The Vancouver Island Trail: A Whirlwind Tour

Here it is, the CliffsNotes of the VIT!

This blog breaks down the main features and highlights of the trail section-by-section. Note: all distances are rough approximations.

If you’d like to follow along on a map, the VITA has a great detailed series of maps posted on their website here.

 

Victoria to Lake Cowichan, 103km/64mi

Geography: The trail begins on the south coast, just east of Victoria proper. The city lies within the Nanaimo Lowlands physiographic region, a region which contains 90% of the population and most of the fertile farmland of the entire island. It then crosses the Victoria highlands through the Malahat Gap and arrives at the beginning of the South Vancouver Island Ranges surrounding Lake Cowichan, via the Cowichan River Valley.

History: The Galloping Goose and Cowichan Valley trails that make up most of this leg trace the old railway grade that used to whisk passengers, and later logging freight, all the way from Victoria to Lake Cowichan and back again in the 1920s. Many old timber railway trestles including the impressive Kinsol trestle, one of the highest (44m) and longest (188m) still standing, are featured along the way.

Traditional Territory: This section crosses the lands of the Coast Salish peoples, from the Songhees and Esquimalt Nations in the south, through the Malahat Nation, and meeting the Ts’uubaa-asatx (“people of the lake”) Nation located on Lake Cowichan.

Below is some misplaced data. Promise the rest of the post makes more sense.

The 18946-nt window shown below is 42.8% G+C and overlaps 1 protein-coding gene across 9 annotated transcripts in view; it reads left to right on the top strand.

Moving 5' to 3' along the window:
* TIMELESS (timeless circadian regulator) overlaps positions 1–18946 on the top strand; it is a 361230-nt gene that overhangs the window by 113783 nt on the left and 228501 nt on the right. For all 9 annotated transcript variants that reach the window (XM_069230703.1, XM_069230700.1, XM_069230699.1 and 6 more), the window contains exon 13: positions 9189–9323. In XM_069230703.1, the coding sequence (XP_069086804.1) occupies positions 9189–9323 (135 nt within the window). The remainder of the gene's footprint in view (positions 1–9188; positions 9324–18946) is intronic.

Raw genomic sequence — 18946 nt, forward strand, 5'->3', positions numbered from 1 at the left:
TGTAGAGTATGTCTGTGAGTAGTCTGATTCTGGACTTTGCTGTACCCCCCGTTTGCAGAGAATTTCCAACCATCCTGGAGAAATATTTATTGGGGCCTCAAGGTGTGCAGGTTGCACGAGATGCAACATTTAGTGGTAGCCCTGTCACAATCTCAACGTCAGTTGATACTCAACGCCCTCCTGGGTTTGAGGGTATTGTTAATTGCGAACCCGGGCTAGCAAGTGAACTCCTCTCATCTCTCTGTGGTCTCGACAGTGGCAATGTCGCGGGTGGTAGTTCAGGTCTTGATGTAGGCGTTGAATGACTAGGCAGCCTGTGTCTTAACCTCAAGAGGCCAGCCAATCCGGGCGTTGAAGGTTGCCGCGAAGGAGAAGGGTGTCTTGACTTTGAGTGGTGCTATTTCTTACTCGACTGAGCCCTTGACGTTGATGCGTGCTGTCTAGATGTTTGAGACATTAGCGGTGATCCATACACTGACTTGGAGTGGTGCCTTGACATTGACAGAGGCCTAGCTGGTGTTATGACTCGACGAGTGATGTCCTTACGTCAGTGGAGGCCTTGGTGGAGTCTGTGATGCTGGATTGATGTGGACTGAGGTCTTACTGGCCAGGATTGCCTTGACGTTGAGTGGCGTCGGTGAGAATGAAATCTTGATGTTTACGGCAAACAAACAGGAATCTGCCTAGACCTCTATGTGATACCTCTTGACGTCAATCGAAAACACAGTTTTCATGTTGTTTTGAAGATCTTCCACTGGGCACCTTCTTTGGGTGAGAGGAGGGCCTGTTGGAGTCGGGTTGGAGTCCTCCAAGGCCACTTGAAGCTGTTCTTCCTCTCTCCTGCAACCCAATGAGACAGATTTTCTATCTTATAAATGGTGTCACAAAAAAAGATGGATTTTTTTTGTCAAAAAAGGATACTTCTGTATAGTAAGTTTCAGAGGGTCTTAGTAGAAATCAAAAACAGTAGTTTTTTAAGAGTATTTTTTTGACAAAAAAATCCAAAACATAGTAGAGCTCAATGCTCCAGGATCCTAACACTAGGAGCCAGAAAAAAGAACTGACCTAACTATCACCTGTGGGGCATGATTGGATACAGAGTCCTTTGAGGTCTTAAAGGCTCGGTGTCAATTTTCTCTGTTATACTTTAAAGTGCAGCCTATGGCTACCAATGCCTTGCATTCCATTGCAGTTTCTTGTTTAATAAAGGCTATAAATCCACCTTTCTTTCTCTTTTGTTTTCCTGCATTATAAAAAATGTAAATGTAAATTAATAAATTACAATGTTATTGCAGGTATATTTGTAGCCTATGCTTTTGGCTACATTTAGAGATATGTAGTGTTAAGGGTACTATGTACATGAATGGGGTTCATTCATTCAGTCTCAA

Trail Highlights: Views of the Olympic mountains across the strait along the coast. Crossing through historic downtown Victoria. Views of the Saanich Peninsula from the Malahat Gap. The Kinsol Trestle. The quiet and tranquil Cowichan River Provincial Park.

 

Lake Cowichan to Port Alberni, 111km/69mi

Geography: The trail passes through the valleys of the South Vancouver Island Ranges physiographic region. Though void of glaciers and less imposing than the North Van Isle Ranges, these rugged hills are still a sight to see. The Alberni Inlet trail follows the rim of the steep-walled fjord which terminates at the low and fertile Alberni Basin.

History: The Runner’s trail section follows a historic First Nations overland travel route, through single track and old logging roads. Old railway grades make up the Alberni Inlet Trail. Plans to connect Port Alberni with Victoria by expanding the Lake Cowichan rail route were never realised, and the half-finished tracks were removed in the 1950s. Remnants of trestles and telegraph lines can be found along the trail.

Traditional Lands: This section crosses into the lands of the Nuu-chah-nulth peoples, the second of the three major indigenous groups on the island. The region around Port Alberni and the Alberni Inlet make up the traditional territory of the Nuu-chah-nulth-speaking Hupačasath First Nation, which also overlaps with the Ditidaht Nation to the south and southeast.

Trail Highlights: Various views of the long Lake Cowichan from North Shore Road. Jewel-like bodies of water along Runner’s trail. Fording the Franklin River. Views of the Alberni Inlet.

 

Port Alberni to Cumberland, 87km/54mi

Geography: The trail climbs steeply into the Beaufort Range, a first taste of the North Vancouver Island Ranges, and remains between 1000-1600m above sea level to traverse a series of mountains before descending to follow the Trent River east to Cumberland.

History: The mountain range was named after the Royal Navy Hydrographer Sir Francis Beaufort. The individual mountains have been named after prominent local figures from the last century, such as the politician Henry Spencer (Mt Henry Spencer), and even George Apps (Mt Apps), a school principle from Cumberland!